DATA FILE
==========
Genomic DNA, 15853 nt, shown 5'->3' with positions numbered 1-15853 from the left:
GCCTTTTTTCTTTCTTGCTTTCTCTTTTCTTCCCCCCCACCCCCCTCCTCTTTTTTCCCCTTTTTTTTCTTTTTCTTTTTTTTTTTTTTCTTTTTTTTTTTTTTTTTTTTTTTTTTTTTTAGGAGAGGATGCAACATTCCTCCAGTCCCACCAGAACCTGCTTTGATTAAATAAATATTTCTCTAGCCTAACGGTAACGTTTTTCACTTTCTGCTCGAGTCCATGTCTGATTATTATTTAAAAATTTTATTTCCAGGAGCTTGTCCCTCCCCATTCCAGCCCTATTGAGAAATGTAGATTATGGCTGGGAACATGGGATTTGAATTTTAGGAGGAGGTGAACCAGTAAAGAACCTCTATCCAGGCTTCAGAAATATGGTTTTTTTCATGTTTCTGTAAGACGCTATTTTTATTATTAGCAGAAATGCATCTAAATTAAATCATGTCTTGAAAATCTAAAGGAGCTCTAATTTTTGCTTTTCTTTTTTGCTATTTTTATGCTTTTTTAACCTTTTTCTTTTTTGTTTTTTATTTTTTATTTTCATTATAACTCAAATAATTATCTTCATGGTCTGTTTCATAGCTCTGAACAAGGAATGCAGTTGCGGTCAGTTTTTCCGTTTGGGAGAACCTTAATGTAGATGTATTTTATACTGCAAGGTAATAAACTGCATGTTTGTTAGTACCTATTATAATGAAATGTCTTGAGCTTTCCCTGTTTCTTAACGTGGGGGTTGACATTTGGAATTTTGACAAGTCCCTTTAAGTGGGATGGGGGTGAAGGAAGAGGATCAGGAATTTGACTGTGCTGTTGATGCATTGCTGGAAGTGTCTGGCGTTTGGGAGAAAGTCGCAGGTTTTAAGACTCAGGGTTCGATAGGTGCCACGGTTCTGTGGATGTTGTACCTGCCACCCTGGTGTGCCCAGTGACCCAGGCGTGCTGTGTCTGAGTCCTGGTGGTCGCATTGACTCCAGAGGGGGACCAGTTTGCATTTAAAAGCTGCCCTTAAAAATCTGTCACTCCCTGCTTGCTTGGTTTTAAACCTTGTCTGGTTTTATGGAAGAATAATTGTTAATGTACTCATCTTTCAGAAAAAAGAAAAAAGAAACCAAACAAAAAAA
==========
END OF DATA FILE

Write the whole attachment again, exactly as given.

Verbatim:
Genomic DNA, 15853 nt, shown 5'->3' with positions numbered 1-15853 from the left:
GCCTTTTTTCTTTCTTGCTTTCTCTTTTCTTCCCCCCCACCCCCCTCCTCTTTTTTCCCCTTTTTTTTCTTTTTCTTTTTTTTTTTTTTCTTTTTTTTTTTTTTTTTTTTTTTTTTTTTTAGGAGAGGATGCAACATTCCTCCAGTCCCACCAGAACCTGCTTTGATTAAATAAATATTTCTCTAGCCTAACGGTAACGTTTTTCACTTTCTGCTCGAGTCCATGTCTGATTATTATTTAAAAATTTTATTTCCAGGAGCTTGTCCCTCCCCATTCCAGCCCTATTGAGAAATGTAGATTATGGCTGGGAACATGGGATTTGAATTTTAGGAGGAGGTGAACCAGTAAAGAACCTCTATCCAGGCTTCAGAAATATGGTTTTTTTCATGTTTCTGTAAGACGCTATTTTTATTATTAGCAGAAATGCATCTAAATTAAATCATGTCTTGAAAATCTAAAGGAGCTCTAATTTTTGCTTTTCTTTTTTGCTATTTTTATGCTTTTTTAACCTTTTTCTTTTTTGTTTTTTATTTTTTATTTTCATTATAACTCAAATAATTATCTTCATGGTCTGTTTCATAGCTCTGAACAAGGAATGCAGTTGCGGTCAGTTTTTCCGTTTGGGAGAACCTTAATGTAGATGTATTTTATACTGCAAGGTAATAAACTGCATGTTTGTTAGTACCTATTATAATGAAATGTCTTGAGCTTTCCCTGTTTCTTAACGTGGGGGTTGACATTTGGAATTTTGACAAGTCCCTTTAAGTGGGATGGGGGTGAAGGAAGAGGATCAGGAATTTGACTGTGCTGTTGATGCATTGCTGGAAGTGTCTGGCGTTTGGGAGAAAGTCGCAGGTTTTAAGACTCAGGGTTCGATAGGTGCCACGGTTCTGTGGATGTTGTACCTGCCACCCTGGTGTGCCCAGTGACCCAGGCGTGCTGTGTCTGAGTCCTGGTGGTCGCATTGACTCCAGAGGGGGACCAGTTTGCATTTAAAAGCTGCCCTTAAAAATCTGTCACTCCCTGCTTGCTTGGTTTTAAACCTTGTCTGGTTTTATGGAAGAATAATTGTTAATGTACTCATCTTTCAGAAAAAAGAAAAAAGAAACCAAACAAAAAAA